Straight Talk: Measuring Cleanliness [Video]
NORTHBROOK, Ill.—May 8, 2020—In this edition of Straight Talk with Jeff Cross, John Richter of Miami University of Ohio and a featured expert presenter at CIRI events, discusses the process and importance of measuring cleanliness, especially in light of the COVID-19 pandemic.
Richter, a clinical lecturer with experience in the cleaning industry and expertise in statistical quality control, explains that cleaning is defined as the effective removal of unwanted matter. From a quality control perspective, he says we need to measure how well we do that; in other words, “Are we effectively removing the matter and containing that from the environments that we’re cleaning?”
As the economy reopens and people are repopulating buildings and public spaces, they will be wondering how clean and sanitary those environments are. So how do we measure that? Richter says that in the past, we have relied on sight and smell to tell us that an environment is clean, but in the new reality of COVID-19, the matter we are most concerned with removing can’t be seen or smelled, so we have to rely on an ATP measurement.
ATP stands for “adenosine triphosphate,” which is found in all biological matter. A high ATP reading indicates that even though a surface may look clean, it is covered in biological contaminants, some of which may be harmful like bacteria and viruses. Richter explains that a measurement like ATP is important because “it actually verifies at the cellular level how clean a surface is.”
Richter gives an example of going into a restaurant and asking if the tables had been cleaned. He was assured they had and the tables did appear to be perfectly clean; however, when he swabbed the table and tested it, the results came back at 3,000 ATP, “which is just crazy filthy, just tons of bio-contaminants on that surface […] but it looked clean, and that’s the scary thing about it, and that’s what we’re dealing with,” said Richter.
Richter says that for a long time, we have needed to “question and challenge our cleaning methodologies.” He gives the example of a study he did in classrooms where he measured the cleanliness of desktops before and after cleaning them by spraying a product and wiping with a microfiber towel, as many cleaners might do. What surprised him was that by the last four desks in the classroom, the ATP load actually increased on those after cleaning. This tells Richter that he was cross-contaminating because the “cleaning tool is getting saturated with soil and then depositing that back out on the latter desks, instead of actually removing, and those are the kinds of things that are eye-opening when you start to measure.”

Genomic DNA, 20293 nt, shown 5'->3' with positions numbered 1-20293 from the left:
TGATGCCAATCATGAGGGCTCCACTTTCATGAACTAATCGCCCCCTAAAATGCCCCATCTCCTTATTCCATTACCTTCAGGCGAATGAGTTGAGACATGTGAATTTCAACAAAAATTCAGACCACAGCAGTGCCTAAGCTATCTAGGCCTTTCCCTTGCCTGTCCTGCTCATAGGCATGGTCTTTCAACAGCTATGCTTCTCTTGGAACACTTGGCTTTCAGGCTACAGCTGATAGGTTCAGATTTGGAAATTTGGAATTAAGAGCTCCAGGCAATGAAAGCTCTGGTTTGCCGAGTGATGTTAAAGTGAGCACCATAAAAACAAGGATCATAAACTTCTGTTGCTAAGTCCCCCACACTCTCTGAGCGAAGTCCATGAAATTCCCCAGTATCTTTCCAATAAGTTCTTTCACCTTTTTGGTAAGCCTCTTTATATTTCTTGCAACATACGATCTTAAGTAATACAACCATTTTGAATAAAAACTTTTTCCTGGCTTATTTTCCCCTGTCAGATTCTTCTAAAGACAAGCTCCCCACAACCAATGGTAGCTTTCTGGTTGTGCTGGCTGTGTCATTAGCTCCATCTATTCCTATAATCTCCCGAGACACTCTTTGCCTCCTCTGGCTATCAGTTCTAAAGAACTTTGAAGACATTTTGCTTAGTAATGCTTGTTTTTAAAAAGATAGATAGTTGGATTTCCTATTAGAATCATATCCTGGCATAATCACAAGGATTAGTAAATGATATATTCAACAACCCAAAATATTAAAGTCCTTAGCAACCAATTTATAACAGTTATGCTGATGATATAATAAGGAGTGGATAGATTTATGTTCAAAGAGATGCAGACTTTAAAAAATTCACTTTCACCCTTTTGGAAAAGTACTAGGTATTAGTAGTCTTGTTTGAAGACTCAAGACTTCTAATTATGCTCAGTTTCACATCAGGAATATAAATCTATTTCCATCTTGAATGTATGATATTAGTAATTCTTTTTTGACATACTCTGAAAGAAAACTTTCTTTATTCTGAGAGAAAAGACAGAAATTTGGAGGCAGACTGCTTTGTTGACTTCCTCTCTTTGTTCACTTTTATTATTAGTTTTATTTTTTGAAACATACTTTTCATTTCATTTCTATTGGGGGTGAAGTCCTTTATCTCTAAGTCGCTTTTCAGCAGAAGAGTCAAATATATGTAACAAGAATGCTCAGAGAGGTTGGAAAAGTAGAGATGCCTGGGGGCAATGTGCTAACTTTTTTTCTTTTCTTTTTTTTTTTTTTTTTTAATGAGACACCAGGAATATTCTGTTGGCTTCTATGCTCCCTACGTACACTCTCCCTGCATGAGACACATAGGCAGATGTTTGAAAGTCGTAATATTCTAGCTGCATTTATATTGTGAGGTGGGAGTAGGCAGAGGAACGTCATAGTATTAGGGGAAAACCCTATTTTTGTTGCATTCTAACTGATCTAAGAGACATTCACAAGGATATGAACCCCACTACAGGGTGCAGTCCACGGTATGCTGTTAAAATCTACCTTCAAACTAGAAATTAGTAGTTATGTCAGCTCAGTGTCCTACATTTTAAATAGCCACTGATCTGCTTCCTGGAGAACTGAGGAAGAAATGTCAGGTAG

Richter recommends that everyone challenge how our cleaning methodologies work. “Improvement begins with questioning, it begins with challenging, it begins with saying, is there a better way of doing this to be more effective in terms of removing unwanted matter.” Ideally, cleaning companies would buy equipment like ATP meters to measure cleanliness, but if that’s not possible, Richter suggests doing research and taking a data-driven approach to the most effective cleaning methodologies for different types of surfaces.
As far as how frequently testing is needed, Richter points out that, “cleaning is a process, and what we’re trying to do is control the effectiveness of the outcomes.” We don’t have the resources to continuously test our cleaning every time, but we should be spot checking so that there’s accountability, measurement, and tracking to ensure that our cleaning processes remain effective.
From a business standpoint, Richter says “measurement is a differentiator.” The ability to measure cleanliness and prove to the customer that the environment is free of contaminants is a relatively inexpensive but powerful selling point that can set you apart from the competition, especially in the post-COVID-19 world.
Watch the complete episode of Straight Talk with Jeff Cross below, and find more Straight Talk episodes on cleanfax.com. Take part in the engaging online conversations on industry topics by joining the Straight Talk Facebook group today.
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February 21, 2023